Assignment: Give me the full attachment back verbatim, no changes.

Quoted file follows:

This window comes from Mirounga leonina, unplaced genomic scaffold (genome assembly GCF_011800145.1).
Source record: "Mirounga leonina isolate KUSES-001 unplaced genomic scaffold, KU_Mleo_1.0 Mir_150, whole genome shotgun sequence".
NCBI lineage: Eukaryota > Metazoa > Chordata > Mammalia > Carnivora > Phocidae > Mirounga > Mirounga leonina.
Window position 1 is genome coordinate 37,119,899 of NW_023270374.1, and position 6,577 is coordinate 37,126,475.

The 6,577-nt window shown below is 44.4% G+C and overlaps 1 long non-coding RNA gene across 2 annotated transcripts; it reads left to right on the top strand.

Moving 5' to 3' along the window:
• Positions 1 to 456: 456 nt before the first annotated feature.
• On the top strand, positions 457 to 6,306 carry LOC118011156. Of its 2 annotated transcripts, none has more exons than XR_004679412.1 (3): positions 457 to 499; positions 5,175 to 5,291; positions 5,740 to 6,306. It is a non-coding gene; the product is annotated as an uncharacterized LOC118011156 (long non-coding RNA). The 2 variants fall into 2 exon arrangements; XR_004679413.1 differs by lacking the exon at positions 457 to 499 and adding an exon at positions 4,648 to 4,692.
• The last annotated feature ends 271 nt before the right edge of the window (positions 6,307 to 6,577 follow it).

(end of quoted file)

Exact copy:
This window comes from Mirounga leonina, unplaced genomic scaffold (genome assembly GCF_011800145.1).
Source record: "Mirounga leonina isolate KUSES-001 unplaced genomic scaffold, KU_Mleo_1.0 Mir_150, whole genome shotgun sequence".
NCBI lineage: Eukaryota > Metazoa > Chordata > Mammalia > Carnivora > Phocidae > Mirounga > Mirounga leonina.
Window position 1 is genome coordinate 37,119,899 of NW_023270374.1, and position 6,577 is coordinate 37,126,475.

The 6,577-nt window shown below is 44.4% G+C and overlaps 1 long non-coding RNA gene across 2 annotated transcripts; it reads left to right on the top strand.

Moving 5' to 3' along the window:
• Positions 1 to 456: 456 nt before the first annotated feature.
• On the top strand, positions 457 to 6,306 carry LOC118011156. Of its 2 annotated transcripts, none has more exons than XR_004679412.1 (3): positions 457 to 499; positions 5,175 to 5,291; positions 5,740 to 6,306. It is a non-coding gene; the product is annotated as an uncharacterized LOC118011156 (long non-coding RNA). The 2 variants fall into 2 exon arrangements; XR_004679413.1 differs by lacking the exon at positions 457 to 499 and adding an exon at positions 4,648 to 4,692.
• The last annotated feature ends 271 nt before the right edge of the window (positions 6,307 to 6,577 follow it).